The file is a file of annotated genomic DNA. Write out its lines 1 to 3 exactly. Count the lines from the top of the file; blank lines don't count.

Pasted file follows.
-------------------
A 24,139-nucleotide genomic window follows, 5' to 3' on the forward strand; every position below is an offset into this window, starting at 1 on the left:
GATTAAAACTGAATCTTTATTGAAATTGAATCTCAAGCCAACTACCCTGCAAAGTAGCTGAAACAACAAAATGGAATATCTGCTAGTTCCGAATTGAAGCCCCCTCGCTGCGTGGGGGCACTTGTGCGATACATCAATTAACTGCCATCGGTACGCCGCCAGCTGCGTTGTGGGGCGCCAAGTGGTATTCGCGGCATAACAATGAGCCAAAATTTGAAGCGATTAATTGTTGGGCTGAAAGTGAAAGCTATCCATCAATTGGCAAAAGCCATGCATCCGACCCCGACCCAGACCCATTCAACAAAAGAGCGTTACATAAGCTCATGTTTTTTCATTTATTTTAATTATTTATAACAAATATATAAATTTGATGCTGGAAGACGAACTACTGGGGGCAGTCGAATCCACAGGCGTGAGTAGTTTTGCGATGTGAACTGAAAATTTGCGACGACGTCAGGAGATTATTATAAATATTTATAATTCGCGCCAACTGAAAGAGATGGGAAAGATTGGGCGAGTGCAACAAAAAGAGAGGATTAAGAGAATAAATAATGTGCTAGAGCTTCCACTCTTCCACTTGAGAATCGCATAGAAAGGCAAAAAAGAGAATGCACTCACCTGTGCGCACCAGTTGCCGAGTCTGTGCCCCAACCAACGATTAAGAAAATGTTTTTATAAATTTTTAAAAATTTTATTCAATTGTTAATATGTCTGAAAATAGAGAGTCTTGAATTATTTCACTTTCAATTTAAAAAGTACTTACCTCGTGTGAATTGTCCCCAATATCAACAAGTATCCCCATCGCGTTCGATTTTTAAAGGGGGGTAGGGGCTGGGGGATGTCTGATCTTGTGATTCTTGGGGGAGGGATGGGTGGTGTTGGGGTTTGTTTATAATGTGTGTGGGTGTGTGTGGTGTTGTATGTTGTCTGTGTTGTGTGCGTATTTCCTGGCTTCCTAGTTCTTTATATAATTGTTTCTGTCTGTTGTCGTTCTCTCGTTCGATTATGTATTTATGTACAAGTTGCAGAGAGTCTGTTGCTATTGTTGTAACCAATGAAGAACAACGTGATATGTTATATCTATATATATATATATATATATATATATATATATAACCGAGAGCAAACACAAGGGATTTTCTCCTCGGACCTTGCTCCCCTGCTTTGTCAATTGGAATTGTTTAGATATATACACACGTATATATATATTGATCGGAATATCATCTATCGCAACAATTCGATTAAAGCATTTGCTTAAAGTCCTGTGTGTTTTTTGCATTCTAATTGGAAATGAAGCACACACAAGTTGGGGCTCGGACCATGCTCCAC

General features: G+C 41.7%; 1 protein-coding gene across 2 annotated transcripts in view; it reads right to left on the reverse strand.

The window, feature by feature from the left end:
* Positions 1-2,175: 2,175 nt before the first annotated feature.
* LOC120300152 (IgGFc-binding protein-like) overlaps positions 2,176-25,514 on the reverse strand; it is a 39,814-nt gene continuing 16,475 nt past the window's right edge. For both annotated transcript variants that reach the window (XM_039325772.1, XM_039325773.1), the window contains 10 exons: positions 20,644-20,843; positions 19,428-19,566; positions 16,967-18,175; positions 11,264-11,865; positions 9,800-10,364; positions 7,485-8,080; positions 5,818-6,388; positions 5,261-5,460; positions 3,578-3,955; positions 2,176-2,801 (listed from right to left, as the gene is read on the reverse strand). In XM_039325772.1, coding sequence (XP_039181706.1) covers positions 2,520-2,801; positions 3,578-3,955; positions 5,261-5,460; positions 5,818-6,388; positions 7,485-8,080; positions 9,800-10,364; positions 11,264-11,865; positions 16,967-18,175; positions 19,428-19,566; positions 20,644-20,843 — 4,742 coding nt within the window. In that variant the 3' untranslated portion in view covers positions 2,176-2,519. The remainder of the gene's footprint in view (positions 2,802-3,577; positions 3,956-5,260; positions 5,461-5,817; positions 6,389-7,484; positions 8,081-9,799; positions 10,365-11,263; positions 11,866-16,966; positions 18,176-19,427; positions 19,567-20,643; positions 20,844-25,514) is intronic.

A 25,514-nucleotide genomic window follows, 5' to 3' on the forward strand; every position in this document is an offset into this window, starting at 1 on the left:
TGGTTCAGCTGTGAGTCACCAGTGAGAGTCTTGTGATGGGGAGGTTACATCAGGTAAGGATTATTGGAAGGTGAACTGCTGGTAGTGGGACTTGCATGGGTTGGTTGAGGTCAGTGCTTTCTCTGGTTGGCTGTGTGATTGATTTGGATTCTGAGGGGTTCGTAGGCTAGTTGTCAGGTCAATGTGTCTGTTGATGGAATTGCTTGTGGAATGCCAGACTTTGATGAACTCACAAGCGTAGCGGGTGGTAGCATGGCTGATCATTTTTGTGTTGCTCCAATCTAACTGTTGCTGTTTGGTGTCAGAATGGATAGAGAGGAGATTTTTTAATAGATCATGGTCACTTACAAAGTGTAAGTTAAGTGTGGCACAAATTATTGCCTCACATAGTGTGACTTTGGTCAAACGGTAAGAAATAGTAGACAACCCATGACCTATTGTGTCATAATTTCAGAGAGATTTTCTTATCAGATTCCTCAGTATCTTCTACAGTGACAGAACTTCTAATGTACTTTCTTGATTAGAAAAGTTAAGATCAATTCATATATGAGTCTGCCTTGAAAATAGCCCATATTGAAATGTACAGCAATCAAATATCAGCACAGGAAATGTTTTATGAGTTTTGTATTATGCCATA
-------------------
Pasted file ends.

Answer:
A 24,139-nucleotide genomic window follows, 5' to 3' on the forward strand; every position below is an offset into this window, starting at 1 on the left:
GATTAAAACTGAATCTTTATTGAAATTGAATCTCAAGCCAACTACCCTGCAAAGTAGCTGAAACAACAAAATGGAATATCTGCTAGTTCCGAATTGAAGCCCCCTCGCTGCGTGGGGGCACTTGTGCGATACATCAATTAACTGCCATCGGTACGCCGCCAGCTGCGTTGTGGGGCGCCAAGTGGTATTCGCGGCATAACAATGAGCCAAAATTTGAAGCGATTAATTGTTGGGCTGAAAGTGAAAGCTATCCATCAATTGGCAAAAGCCATGCATCCGACCCCGACCCAGACCCATTCAACAAAAGAGCGTTACATAAGCTCATGTTTTTTCATTTATTTTAATTATTTATAACAAATATATAAATTTGATGCTGGAAGACGAACTACTGGGGGCAGTCGAATCCACAGGCGTGAGTAGTTTTGCGATGTGAACTGAAAATTTGCGACGACGTCAGGAGATTATTATAAATATTTATAATTCGCGCCAACTGAAAGAGATGGGAAAGATTGGGCGAGTGCAACAAAAAGAGAGGATTAAGAGAATAAATAATGTGCTAGAGCTTCCACTCTTCCACTTGAGAATCGCATAGAAAGGCAAAAAAGAGAATGCACTCACCTGTGCGCACCAGTTGCCGAGTCTGTGCCCCAACCAACGATTAAGAAAATGTTTTTATAAATTTTTAAAAATTTTATTCAATTGTTAATATGTCTGAAAATAGAGAGTCTTGAATTATTTCACTTTCAATTTAAAAAGTACTTACCTCGTGTGAATTGTCCCCAATATCAACAAGTATCCCCATCGCGTTCGATTTTTAAAGGGGGGTAGGGGCTGGGGGATGTCTGATCTTGTGATTCTTGGGGGAGGGATGGGTGGTGTTGGGGTTTGTTTATAATGTGTGTGGGTGTGTGTGGTGTTGTATGTTGTCTGTGTTGTGTGCGTATTTCCTGGCTTCCTAGTTCTTTATATAATTGTTTCTGTCTGTTGTCGTTCTCTCGTTCGATTATGTATTTATGTACAAGTTGCAGAGAGTCTGTTGCTATTGTTGTAACCAATGAAGAACAACGTGATATGTTATATCTATATATATATATATATATATATATATATATATAACCGAGAGCAAACACAAGGGATTTTCTCCTCGGACCTTGCTCCCCTGCTTTGTCAATTGGAATTGTTTAGATATATACACACGTATATATATATTGATCGGAATATCATCTATCGCAACAATTCGATTAAAGCATTTGCTTAAAGTCCTGTGTGTTTTTTGCATTCTAATTGGAAATGAAGCACACACAAGTTGGGGCTCGGACCATGCTCCAC

General features: G+C 41.7%; 1 protein-coding gene across 2 annotated transcripts in view; it reads right to left on the reverse strand.